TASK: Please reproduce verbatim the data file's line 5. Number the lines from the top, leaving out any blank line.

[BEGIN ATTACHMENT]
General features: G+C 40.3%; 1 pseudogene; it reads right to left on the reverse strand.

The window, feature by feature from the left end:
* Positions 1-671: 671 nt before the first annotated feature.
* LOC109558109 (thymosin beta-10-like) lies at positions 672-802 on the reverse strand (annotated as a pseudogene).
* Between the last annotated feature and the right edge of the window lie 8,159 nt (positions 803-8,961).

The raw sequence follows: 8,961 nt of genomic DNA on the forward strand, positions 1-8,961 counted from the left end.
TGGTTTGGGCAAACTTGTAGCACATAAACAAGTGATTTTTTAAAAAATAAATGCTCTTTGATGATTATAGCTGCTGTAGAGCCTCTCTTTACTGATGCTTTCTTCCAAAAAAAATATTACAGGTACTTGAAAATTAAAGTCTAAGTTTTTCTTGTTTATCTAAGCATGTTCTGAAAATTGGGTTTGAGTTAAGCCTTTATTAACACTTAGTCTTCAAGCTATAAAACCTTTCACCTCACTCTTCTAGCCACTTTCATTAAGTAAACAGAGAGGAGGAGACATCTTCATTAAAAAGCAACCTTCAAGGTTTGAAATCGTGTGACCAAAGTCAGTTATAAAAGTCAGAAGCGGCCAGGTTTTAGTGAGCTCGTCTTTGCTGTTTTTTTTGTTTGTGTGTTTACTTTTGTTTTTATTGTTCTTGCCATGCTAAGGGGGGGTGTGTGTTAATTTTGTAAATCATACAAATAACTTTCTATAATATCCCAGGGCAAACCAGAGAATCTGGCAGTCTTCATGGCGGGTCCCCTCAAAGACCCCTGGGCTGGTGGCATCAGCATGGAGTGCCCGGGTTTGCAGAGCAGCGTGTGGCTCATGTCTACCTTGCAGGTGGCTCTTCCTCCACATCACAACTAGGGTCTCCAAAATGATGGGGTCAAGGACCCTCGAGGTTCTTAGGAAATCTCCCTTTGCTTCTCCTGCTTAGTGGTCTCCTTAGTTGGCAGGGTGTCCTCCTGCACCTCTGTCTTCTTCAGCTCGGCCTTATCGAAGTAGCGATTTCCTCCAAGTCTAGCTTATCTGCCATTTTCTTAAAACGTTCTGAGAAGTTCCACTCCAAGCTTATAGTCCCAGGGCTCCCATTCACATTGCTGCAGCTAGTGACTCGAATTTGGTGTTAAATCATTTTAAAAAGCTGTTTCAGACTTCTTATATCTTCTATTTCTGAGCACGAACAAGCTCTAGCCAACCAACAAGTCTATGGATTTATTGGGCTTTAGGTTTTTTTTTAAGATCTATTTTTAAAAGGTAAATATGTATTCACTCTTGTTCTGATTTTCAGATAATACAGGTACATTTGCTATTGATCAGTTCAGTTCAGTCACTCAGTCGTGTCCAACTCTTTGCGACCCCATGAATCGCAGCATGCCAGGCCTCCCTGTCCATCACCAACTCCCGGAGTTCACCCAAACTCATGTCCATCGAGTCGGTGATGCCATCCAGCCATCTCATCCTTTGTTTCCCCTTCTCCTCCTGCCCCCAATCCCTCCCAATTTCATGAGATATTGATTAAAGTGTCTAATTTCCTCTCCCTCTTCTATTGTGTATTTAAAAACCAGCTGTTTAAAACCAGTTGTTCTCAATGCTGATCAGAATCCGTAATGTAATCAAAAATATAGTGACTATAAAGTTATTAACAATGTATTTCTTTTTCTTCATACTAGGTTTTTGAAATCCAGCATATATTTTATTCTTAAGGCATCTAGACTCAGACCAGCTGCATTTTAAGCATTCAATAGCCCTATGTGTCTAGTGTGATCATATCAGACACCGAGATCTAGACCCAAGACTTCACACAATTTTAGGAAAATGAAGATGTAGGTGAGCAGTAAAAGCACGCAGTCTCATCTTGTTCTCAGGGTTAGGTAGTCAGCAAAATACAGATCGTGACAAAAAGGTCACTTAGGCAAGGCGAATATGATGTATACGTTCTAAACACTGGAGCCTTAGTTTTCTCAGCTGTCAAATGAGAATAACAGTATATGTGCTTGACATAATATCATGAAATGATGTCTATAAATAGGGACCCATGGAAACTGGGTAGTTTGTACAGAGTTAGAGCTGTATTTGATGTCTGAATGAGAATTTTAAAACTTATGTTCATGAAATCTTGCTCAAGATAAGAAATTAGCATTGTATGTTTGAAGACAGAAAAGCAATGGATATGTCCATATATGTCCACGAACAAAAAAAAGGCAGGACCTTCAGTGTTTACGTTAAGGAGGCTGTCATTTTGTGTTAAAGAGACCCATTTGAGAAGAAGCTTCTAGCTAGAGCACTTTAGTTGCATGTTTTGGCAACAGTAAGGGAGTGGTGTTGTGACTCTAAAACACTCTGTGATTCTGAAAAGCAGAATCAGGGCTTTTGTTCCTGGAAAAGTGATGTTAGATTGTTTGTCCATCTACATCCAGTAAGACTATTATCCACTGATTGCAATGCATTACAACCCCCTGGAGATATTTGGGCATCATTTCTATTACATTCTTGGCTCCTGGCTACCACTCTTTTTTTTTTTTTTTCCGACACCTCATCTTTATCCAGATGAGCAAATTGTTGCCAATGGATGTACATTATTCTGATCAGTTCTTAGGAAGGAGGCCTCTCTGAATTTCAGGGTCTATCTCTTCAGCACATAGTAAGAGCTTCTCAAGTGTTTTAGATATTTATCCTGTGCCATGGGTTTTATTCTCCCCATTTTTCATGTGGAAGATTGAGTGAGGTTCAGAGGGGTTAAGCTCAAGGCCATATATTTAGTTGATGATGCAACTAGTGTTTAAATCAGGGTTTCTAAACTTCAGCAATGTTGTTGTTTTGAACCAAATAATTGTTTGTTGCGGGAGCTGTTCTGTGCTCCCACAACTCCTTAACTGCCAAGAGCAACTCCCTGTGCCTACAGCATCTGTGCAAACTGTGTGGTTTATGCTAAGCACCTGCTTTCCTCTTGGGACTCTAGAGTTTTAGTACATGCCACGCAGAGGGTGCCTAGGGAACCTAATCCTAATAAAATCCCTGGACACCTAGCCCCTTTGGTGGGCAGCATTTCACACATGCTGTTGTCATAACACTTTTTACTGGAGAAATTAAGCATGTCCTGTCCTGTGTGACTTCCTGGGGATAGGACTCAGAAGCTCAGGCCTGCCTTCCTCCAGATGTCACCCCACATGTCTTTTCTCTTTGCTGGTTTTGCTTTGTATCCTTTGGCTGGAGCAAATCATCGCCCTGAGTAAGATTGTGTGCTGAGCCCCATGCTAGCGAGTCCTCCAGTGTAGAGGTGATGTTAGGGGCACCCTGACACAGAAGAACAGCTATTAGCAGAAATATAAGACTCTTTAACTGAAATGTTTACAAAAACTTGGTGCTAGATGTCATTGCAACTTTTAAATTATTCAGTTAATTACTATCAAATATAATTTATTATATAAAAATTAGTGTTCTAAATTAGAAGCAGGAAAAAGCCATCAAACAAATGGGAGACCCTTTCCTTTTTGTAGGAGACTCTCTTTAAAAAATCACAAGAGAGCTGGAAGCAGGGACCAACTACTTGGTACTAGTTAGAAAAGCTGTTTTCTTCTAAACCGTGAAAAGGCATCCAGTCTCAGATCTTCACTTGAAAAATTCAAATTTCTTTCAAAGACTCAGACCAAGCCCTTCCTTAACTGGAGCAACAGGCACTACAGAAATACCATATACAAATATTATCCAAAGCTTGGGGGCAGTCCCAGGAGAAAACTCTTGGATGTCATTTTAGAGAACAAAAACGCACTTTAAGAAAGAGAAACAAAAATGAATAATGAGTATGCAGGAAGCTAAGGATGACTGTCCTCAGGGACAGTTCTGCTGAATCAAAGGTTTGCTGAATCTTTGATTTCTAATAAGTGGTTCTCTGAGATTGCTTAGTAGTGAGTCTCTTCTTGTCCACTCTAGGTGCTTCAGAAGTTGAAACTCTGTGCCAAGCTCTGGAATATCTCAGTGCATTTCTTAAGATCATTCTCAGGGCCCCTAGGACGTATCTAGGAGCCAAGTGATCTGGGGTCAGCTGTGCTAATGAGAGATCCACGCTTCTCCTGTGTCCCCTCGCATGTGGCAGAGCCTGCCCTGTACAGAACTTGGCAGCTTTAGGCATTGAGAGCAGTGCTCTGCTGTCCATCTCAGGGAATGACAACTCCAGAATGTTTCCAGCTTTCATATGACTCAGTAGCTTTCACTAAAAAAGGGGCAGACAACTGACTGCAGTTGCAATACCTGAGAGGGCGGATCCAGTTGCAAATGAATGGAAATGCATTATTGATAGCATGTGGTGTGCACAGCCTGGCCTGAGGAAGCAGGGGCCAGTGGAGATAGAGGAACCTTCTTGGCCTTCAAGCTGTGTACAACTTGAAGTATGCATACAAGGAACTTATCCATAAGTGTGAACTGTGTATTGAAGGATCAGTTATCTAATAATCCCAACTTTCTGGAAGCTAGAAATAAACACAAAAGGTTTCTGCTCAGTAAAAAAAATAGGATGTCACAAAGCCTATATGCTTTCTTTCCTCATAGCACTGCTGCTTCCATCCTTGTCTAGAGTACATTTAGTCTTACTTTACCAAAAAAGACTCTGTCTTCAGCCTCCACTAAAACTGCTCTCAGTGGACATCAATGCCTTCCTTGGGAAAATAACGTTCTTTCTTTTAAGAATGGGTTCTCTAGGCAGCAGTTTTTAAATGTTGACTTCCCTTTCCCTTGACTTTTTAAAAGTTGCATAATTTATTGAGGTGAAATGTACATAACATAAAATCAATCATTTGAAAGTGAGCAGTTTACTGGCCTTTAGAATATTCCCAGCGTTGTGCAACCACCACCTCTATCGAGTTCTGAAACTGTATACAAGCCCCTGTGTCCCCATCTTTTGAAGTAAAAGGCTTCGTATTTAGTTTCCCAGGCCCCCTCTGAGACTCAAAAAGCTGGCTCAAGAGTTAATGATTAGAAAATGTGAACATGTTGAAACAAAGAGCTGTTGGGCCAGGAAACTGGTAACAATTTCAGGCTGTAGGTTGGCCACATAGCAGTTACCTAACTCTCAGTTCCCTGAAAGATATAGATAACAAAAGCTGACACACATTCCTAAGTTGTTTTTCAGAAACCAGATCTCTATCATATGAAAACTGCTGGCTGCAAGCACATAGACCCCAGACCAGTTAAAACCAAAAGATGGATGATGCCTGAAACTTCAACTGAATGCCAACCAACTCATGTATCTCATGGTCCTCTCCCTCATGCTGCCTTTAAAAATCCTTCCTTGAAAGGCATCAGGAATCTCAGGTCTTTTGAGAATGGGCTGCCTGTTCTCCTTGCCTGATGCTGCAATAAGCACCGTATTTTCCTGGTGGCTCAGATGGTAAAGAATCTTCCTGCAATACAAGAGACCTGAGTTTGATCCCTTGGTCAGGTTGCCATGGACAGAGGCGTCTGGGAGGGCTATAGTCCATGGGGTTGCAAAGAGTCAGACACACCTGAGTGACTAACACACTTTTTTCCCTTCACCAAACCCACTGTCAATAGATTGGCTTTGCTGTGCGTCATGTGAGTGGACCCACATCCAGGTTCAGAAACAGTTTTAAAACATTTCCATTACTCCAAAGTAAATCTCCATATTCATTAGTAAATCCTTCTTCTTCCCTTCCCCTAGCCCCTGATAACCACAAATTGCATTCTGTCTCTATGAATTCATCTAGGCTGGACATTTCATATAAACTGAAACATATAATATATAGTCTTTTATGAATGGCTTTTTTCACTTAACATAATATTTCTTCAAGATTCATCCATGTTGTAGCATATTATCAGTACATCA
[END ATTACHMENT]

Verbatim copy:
* Between the last annotated feature and the right edge of the window lie 8,159 nt (positions 803-8,961).